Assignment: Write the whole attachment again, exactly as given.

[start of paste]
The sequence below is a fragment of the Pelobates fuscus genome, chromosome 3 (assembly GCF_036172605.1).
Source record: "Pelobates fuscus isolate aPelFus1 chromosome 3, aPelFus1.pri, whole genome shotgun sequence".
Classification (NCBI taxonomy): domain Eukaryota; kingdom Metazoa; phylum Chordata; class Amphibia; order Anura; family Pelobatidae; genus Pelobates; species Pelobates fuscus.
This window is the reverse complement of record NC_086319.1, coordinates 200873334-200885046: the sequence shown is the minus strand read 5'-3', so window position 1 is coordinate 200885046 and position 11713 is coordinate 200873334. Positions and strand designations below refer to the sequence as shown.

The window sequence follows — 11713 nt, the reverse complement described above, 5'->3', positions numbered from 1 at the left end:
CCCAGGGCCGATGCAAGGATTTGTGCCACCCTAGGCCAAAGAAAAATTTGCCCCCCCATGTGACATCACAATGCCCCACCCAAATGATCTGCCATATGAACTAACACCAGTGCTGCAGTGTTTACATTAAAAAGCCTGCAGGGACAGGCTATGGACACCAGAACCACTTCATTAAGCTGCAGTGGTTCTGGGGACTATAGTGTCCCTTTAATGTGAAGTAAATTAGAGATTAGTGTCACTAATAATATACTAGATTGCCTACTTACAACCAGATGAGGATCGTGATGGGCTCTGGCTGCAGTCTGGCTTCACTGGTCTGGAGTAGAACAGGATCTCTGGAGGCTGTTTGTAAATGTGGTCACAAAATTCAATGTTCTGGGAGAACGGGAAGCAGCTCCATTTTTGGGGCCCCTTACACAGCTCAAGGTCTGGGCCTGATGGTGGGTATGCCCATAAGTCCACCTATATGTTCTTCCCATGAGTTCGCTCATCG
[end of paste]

The sequence below is a fragment of the Pelobates fuscus genome, chromosome 3 (assembly GCF_036172605.1).
Source record: "Pelobates fuscus isolate aPelFus1 chromosome 3, aPelFus1.pri, whole genome shotgun sequence".
Classification (NCBI taxonomy): domain Eukaryota; kingdom Metazoa; phylum Chordata; class Amphibia; order Anura; family Pelobatidae; genus Pelobates; species Pelobates fuscus.
This window is the reverse complement of record NC_086319.1, coordinates 200873334-200885046: the sequence shown is the minus strand read 5'-3', so window position 1 is coordinate 200885046 and position 11713 is coordinate 200873334. Positions and strand designations below refer to the sequence as shown.

The window sequence follows — 11713 nt, the reverse complement described above, 5'->3', positions numbered from 1 at the left end:
CCCAGGGCCGATGCAAGGATTTGTGCCACCCTAGGCCAAAGAAAAATTTGCCCCCCCATGTGACATCACAATGCCCCACCCAAATGATCTGCCATATGAACTAACACCAGTGCTGCAGTGTTTACATTAAAAAGCCTGCAGGGACAGGCTATGGACACCAGAACCACTTCATTAAGCTGCAGTGGTTCTGGGGACTATAGTGTCCCTTTAATGTGAAGTAAATTAGAGATTAGTGTCACTAATAATATACTAGATTGCCTACTTACAACCAGATGAGGATCGTGATGGGCTCTGGCTGCAGTCTGGCTTCACTGGTCTGGAGTAGAACAGGATCTCTGGAGGCTGTTTGTAAATGTGGTCACAAAATTCAATGTTCTGGGAGAACGGGAAGCAGCTCCATTTTTGGGGCCCCTTACACAGCTCAAGGTCTGGGCCTGATGGTGGGTATGCCCATAAGTCCACCTATATGTTCTTCCCATGAGTTCGCTCATCG